Arab traveler Ibn Fadlan holds a special place in the development of geography. His journey in 309 AH is still being studied by European researchers. Abu Ishaq al-Astarahi in his book “Roads and Provinces” divided the Muslim world into 20 geographic regions, described the boundaries, listed the cities and the roads leading to them, as well as the lives of the people, conditions of trade and agriculture. Abul-Kasim Muhammad Ibn Ali Ibn Hawkal was a merchant, and visited most of the cities of the Islamic world from 336 to 340 AH, including the cities of Egypt, Armenia and Azerbaijan.

In the period from 350 to 358 AH, he travelled to Iraq, Khorasan and Persia. Shamsuddin Abu Abdullah Ibn Abi Bakrin al-Maksidi, also known as al-Bashari, is the most significant figure of the classical Islamic geography. He visited most of the Islamic countries and wrote a book “Ahsan ut-Takasim fi Marifat il-Akalim” (“The best way of regional division in terms of climate”). One of the great experts in geography was Abdullah Ibn Abi Musaib al-Akri (died in 487 AH), who lived in Andalusia. Kut al-Hamawi also lived there. He was the author of the works on the history of Western Asia, as well as the book “Muja al-Buldan” - the main geography guide.

Muhammad Ibn Abdelziz al-Sharif al-Idrisi was considered as the most famous Muslim scholar in geography. He developed the theory of the seven parts of the world, studied the Arabic version of Greek scholar Claudius Ptolemy’s “Geography”. Al-Idrisi was born in 493 AH, or 1100 AD, in the Moroccan city of Ceuta. He studied at the University of Cordoba, visited the cities of Andalusia, France, England and North Africa. While performing the pilgrimage, he visited the Hijaz, Egypt, Asia Minor and Greece. If we speak of Arab travelers and geographers, we can not but mention the name of al-Idrisi’s fellow countryman, Muhammad Ibn Ab-Dar-Rahim Ibn Sulayman Ibn Rabiga al-Granadi, known as Abu Hamid. He was born in Granada in 473 AH. His manuscript is kept in Madrid, at the Academy of Historical Sciences. In 500 AH, Abu Hamid left Andalusia. He visited the most remote cities in Europe, and then travelled to Africa – to Tunisia and Alexandria - by sea. He described the islands and volcanoes of the Mediterranean Sea, and also gave a detailed presentation of one of the Wonders of the Ancient World – the Pharos of Alexandria. Abu Hamid is thought to be the last Arab traveler who saw the Pharos in operation.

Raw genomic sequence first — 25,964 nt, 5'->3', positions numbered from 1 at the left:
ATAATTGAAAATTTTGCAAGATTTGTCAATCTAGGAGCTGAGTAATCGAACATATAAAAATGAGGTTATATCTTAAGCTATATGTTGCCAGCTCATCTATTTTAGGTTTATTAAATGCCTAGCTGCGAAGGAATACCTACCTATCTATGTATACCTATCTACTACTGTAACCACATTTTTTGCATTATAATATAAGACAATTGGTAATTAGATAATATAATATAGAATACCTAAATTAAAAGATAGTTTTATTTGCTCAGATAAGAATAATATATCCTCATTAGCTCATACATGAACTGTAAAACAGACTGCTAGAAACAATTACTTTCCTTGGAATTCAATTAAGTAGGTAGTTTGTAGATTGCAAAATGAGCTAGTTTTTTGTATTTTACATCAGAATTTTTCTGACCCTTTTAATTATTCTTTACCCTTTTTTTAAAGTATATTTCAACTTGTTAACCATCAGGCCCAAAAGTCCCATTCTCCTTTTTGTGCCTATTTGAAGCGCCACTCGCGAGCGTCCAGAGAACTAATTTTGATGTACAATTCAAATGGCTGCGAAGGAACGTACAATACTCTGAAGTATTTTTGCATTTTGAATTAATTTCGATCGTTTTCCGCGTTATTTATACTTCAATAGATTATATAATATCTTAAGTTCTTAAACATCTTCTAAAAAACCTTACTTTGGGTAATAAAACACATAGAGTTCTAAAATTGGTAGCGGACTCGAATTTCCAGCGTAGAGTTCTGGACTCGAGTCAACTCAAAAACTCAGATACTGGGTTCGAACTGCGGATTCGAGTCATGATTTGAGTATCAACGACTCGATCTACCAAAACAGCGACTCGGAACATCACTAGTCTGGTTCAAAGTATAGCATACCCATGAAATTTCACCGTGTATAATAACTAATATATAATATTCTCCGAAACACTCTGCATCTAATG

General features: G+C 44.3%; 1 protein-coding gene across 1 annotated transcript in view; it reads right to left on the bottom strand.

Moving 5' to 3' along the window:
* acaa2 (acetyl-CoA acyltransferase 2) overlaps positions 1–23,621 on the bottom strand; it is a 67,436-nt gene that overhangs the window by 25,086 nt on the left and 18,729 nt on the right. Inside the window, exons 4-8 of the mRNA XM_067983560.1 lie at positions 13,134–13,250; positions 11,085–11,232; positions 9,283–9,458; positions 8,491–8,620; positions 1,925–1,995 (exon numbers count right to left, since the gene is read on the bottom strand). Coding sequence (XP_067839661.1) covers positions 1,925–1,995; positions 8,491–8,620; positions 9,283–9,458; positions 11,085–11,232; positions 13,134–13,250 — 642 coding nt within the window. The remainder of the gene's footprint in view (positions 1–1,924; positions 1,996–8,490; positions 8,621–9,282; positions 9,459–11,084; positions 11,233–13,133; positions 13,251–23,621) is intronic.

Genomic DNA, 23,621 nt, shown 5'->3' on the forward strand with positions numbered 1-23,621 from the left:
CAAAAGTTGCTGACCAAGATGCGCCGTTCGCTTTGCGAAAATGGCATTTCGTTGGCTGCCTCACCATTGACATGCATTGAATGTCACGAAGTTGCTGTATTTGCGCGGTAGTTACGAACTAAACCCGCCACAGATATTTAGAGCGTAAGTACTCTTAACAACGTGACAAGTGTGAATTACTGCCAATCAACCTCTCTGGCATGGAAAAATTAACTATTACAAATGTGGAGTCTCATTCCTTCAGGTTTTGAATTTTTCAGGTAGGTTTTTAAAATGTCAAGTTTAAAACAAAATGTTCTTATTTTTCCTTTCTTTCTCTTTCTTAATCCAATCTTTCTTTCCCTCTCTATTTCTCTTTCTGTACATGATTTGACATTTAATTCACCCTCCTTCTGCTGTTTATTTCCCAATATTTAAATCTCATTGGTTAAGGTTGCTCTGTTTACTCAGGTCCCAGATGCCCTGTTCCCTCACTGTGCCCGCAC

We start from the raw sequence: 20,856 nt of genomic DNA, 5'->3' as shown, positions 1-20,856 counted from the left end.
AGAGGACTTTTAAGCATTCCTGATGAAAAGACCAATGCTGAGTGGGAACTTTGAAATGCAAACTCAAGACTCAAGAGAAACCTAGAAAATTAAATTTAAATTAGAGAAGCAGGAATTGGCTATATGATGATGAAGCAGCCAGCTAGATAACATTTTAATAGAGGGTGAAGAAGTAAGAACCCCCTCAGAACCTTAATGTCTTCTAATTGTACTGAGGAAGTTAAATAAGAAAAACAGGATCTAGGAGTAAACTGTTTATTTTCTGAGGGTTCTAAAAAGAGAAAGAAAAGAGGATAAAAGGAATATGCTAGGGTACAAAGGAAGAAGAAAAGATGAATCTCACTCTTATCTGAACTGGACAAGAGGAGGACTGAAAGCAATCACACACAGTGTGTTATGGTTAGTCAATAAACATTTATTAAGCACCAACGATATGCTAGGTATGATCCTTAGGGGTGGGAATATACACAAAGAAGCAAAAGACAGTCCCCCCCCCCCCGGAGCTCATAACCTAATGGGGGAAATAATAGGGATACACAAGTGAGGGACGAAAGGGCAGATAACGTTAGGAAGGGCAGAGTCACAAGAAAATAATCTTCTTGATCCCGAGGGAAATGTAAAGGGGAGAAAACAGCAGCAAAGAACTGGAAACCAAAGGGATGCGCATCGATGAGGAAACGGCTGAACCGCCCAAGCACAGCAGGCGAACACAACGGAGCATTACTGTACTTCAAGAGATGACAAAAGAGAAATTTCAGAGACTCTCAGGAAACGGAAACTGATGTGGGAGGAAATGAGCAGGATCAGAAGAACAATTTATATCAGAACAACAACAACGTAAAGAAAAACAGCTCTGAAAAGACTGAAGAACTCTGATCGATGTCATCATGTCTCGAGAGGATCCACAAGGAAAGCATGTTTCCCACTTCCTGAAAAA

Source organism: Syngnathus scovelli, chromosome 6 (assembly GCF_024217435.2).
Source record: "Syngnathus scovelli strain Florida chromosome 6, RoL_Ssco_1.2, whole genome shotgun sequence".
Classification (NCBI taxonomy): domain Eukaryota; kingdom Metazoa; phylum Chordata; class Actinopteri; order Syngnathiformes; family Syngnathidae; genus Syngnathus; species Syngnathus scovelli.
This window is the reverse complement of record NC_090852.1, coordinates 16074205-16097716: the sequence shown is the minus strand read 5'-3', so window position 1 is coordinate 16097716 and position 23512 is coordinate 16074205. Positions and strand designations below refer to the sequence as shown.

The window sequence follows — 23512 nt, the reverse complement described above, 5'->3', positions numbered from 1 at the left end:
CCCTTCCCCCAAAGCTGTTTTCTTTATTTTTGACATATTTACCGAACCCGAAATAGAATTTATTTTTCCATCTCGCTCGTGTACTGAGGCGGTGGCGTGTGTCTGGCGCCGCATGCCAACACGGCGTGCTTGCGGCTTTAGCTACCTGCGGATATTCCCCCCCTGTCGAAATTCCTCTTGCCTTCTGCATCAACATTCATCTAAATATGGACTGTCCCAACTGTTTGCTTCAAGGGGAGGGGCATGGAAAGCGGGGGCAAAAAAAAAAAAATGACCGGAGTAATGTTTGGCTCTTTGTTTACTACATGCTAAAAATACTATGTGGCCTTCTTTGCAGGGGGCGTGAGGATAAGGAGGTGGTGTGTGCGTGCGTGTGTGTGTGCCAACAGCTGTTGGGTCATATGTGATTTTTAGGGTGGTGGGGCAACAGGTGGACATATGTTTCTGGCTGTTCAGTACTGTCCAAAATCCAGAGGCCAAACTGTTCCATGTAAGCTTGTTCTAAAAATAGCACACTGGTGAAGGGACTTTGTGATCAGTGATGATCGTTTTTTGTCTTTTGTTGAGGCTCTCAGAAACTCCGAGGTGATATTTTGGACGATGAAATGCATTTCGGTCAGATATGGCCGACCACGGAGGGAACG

Seafaring of Arabs

Seafaring of Arabs is referred to in the ancient writings of Strabo and Ptolemy. They mention that the maritime activities of Arabs date back to the ancient times. The sea is inseparably linked with fishing, trade, and with the aspiration to get to know other people and their culture. Long journeys of the experienced sailors gave the Arabs an opportunity to specify and expand the knowledge in the fields of astronomy and geography.

The Arabs were the first to use the seasonal winds in the trade journeys between the Red Sea, East Africa and India. They held the leading positions in the trade between the East and the West due to their ethics superiority in trade relations. The Indian Ocean was open to all who wished to compete with Arabs in trade, and, though, it was safe, due to their generosity.

As the rule of Arabs in Andalusia started to weaken, the influx of adventurers from Europe and scientific delegations to study the eastern countries began. At the beginning of the 17 century Portugal and Spain began to carry out geographic researches. The large profits which they received from the trade with the East forced the European rulers to think about new ways for trade. Thus, King Henry of Portugal sent several delegations to India via Western Africa. Portuguese explorer Bartolomeu Dias managed to reach Southern Africa and named the southernmost tip of the mainland as the Cape of Storms. And in 1498, another Portuguese explorer Vasco da Gama with the help of the famous Arab navigator Ahmad Ibn Majid Shihabuddin reached the Cape of Storms and named it as the Cape of Good Hope.

Eminent scientist Ahmad Zaki Basha confirmed that da Gama met with Ibn Majid and found at him lots of maps and marine devices. He also said that it was Ibn Majid who had shown the Spaniard the way to India and accompanied him there. Da Gama testified that Arabs had very well developed marine sciences. The confidence of Arab geographers in the Earth being spherical helped Christopher Columbus arrive in India through the West by sea, and eventually led to the discovery of a new continent - America.

Taken from Spiritual and Educational Magazine “Islam”, № 1 (11), Makhachkala, 2005